We rise early and squeeze ourselves into a day packed for adventures: play dates in the backyard painting rocks, a turkey lunch on the patio, hunting for fresh mint at the farmer’s market, swimming late into the afternoon. It is humid; the perfect weather for memory keeping. Everything sticks.
We pause often to search for worms. Woims, she says. “Worms,” I might correct.
“That’s what I said, Mom. Woims.”
I have stopped correcting. Woims and flamingo (mango) smoothies and “I got locked (stuck) on this one.” They are fleeting mispronunciations. Soon, she will learn and we won’t have woims anymore.
One weekend, we visit my cousin’s campgrounds and are reminded of nature’s bliss. We are tied to the grass, pulled into the sun, wrapped by the breeze. It is intoxicating, this wild expanse of field and bird and tree. We sleep hard in a hot cabin, we wake to a breakfast of eggs.
I am tempted to catch these moments and store them in a mason jar on my nightstand, to look at them over and over, flitting with joy and buzzing with memory. And then I am tempted to recreate them, to try to mold my life into the one in the jar.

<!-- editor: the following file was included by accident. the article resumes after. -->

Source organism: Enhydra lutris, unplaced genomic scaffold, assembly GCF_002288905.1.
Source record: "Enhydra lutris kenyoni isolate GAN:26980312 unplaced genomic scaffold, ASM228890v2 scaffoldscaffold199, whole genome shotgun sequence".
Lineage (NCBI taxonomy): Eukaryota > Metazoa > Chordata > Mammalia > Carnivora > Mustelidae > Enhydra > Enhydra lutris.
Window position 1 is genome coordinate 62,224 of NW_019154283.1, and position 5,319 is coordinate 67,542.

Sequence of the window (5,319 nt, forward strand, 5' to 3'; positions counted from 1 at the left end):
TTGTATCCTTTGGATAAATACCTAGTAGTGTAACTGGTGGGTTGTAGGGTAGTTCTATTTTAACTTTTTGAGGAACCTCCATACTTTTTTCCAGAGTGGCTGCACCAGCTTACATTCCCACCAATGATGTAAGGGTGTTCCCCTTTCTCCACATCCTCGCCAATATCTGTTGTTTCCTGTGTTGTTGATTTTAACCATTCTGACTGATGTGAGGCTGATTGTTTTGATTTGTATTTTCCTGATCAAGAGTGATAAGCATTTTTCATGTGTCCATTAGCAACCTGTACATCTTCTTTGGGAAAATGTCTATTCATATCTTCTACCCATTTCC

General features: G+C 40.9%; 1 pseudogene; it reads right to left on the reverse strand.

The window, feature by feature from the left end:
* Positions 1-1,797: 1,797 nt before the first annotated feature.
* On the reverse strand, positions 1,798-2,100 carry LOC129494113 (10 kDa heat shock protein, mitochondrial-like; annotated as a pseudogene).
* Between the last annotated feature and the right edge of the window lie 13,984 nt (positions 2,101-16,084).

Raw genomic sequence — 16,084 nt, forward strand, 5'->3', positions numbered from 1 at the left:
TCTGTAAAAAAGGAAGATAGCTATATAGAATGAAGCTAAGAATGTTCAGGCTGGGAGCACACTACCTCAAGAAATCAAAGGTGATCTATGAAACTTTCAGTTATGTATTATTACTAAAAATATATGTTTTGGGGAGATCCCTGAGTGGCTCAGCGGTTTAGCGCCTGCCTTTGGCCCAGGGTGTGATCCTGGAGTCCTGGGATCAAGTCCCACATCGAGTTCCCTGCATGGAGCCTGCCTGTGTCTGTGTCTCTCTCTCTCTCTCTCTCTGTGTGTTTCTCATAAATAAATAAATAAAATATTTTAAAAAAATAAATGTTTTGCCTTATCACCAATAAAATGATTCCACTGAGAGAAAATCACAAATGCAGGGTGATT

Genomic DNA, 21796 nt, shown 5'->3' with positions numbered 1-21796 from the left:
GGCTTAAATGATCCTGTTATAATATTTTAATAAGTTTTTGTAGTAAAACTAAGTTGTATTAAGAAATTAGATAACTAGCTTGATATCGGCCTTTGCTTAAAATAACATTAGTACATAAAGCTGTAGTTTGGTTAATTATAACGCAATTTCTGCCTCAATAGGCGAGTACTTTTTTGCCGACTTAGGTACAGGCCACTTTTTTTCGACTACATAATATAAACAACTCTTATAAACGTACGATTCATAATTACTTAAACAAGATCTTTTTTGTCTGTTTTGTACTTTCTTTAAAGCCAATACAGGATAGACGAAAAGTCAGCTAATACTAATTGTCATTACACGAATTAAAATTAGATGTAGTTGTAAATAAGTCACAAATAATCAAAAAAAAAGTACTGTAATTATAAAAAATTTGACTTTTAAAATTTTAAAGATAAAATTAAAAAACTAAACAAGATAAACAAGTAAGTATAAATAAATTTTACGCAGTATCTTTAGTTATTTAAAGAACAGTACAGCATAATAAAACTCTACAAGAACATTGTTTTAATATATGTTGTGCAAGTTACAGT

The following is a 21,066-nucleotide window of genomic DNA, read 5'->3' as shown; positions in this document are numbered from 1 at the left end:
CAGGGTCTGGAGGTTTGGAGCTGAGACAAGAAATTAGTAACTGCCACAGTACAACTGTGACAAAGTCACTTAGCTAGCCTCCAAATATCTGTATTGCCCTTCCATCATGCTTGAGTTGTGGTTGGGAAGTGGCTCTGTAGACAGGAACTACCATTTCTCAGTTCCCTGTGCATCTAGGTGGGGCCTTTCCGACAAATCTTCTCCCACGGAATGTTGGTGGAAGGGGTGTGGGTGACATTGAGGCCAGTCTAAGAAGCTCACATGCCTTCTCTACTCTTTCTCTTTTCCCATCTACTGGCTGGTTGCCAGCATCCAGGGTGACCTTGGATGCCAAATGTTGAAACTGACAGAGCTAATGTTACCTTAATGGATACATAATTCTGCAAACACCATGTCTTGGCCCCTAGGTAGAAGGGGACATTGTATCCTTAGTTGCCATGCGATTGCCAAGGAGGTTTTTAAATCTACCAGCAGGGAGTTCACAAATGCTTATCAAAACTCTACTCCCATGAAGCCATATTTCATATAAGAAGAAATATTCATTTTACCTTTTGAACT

It does not fit. Our summer days are long and short in the way only temporary can be.
The magic has already been lost. It is lost every day, but with new magic gained its place. Innocence is transformed by perspective in tiny shifts, early summer into mid summer, mid summer into late summer, late summer, soon, into fall.
The sun looks more orange than it did a few weeks ago, and I know it is passing. For now, I will save it all in a jar on my nightstand, with tiny holes poked into the metal lid so the light can get in, so it can breathe, so it can grow.
p.s. Funny question in the back of the minivan this morning, for posterity, so I do not forget: “Mom? Did Jesus die because he stuck his finger in the outlet?”